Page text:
Her remarks came in the context of a decision, due soon, as to whether British soldiers will be prosecuted for shooting and killing entirely innocent unarmed civilians and in a week when British Intelligence was implicated in plotting a massacre at a Catholic School.
An Irish Times opinion poll in Northern Ireland has found that:
Two-thirds of all voters (67 per cent) say the DUP is doing a bad job of representing Northern Ireland at Westminster, while 69 per cent of people - including 57 per cent of those from a Protestant background - are dissatisfied with DUP leader Arlene Foster.
Strikingly, the poll shows that in the event of a hard Brexit, more voters would favour checks on goods between Great Britain and Northern Ireland than would favour checks on the Border.
Almost half of all voters (48 per cent) disagree with Northern Ireland leaving the EU on the same terms as the UK if it means border checks in Ireland. But 59 per cent say they want a special arrangement for Northern Ireland for no checks on the Border - even if it means some checks on goods travelling between Great Britain and the North.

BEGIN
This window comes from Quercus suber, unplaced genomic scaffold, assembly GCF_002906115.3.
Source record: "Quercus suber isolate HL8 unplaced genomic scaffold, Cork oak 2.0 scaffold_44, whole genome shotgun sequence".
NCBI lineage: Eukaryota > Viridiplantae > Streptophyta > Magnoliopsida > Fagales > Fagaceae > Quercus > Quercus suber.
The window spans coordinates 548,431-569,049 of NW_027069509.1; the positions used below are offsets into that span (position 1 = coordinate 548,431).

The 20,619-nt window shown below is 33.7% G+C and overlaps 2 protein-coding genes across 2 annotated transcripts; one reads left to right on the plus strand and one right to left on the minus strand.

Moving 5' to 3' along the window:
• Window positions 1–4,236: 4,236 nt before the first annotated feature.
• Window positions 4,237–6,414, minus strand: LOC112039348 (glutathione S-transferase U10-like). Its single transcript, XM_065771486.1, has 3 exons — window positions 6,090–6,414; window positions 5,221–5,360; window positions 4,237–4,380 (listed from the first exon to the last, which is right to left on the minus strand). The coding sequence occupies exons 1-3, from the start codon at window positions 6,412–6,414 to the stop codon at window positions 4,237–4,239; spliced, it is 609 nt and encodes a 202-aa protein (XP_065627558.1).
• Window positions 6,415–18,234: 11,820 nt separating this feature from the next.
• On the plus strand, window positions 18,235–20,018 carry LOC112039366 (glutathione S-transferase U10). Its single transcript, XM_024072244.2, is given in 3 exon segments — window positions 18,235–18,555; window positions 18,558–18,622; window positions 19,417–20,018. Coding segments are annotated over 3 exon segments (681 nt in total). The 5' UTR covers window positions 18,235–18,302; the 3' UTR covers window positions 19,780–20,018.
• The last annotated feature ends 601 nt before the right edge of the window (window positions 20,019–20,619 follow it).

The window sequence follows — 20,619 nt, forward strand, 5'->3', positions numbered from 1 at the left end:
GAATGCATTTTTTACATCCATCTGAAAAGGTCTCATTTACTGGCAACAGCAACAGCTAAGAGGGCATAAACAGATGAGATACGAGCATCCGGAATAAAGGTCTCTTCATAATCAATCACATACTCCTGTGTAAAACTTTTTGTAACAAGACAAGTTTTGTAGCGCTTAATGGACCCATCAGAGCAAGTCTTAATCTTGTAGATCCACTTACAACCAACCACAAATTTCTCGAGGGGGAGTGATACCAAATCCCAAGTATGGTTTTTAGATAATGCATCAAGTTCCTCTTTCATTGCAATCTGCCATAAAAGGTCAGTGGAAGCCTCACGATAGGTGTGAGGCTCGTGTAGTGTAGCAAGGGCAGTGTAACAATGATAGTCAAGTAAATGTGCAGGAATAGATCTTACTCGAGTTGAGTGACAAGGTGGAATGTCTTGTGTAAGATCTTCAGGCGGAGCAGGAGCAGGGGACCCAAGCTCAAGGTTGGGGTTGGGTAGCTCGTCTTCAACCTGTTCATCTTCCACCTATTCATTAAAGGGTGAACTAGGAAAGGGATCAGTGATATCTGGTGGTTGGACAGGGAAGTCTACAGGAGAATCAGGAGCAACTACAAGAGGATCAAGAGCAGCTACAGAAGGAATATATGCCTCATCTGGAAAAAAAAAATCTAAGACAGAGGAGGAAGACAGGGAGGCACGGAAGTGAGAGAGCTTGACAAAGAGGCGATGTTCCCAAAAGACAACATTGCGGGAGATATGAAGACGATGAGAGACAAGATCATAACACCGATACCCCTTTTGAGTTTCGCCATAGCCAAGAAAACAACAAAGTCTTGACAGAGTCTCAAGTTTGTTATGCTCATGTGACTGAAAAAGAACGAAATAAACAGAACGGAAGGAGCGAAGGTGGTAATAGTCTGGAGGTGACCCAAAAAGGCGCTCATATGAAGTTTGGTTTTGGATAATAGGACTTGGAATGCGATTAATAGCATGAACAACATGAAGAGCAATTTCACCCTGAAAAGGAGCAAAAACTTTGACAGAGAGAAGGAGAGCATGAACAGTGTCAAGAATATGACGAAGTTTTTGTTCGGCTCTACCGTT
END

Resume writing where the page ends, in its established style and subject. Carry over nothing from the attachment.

But by far the biggest majority (67 per cent) is in support of a very soft Brexit where the UK stays in the EU single market and the customs union to avoid the need for checks anywhere.
Northern voters are divided on whether there should be another Brexit referendum; but if there was one, they would vote overwhelmingly (59 per cent) to remain in the EU.
It must be remembered that Northern Ireland hasn't had a devolved government in more than two years - after relations between the DUP and Sinn Fein broke down after years of perceived insults and Arlene Foster's refusal to take any responsibility for her involved in the Renewable Heat Incentive Scandal. Brexit has now opened the rift into a chasm and yet there is no ongoing process trying to resolve matters.
Sinn Fein's 7 MP's don't take their seats in Westminister, the SDLP is trying to save itself from redundancy by merging with Fianna Fail, and Northern Ireland is about to lose its three Members of the European Parliament. It was therefore a bit of a master stroke by Leo Varadker to offer Mark Durkin, former leader of the SDLP, a nomination to represent Fine Gael in the Dublin Constituency. At least the people of N. Ireland may have one representative, other than the DUP, representing them somewhere.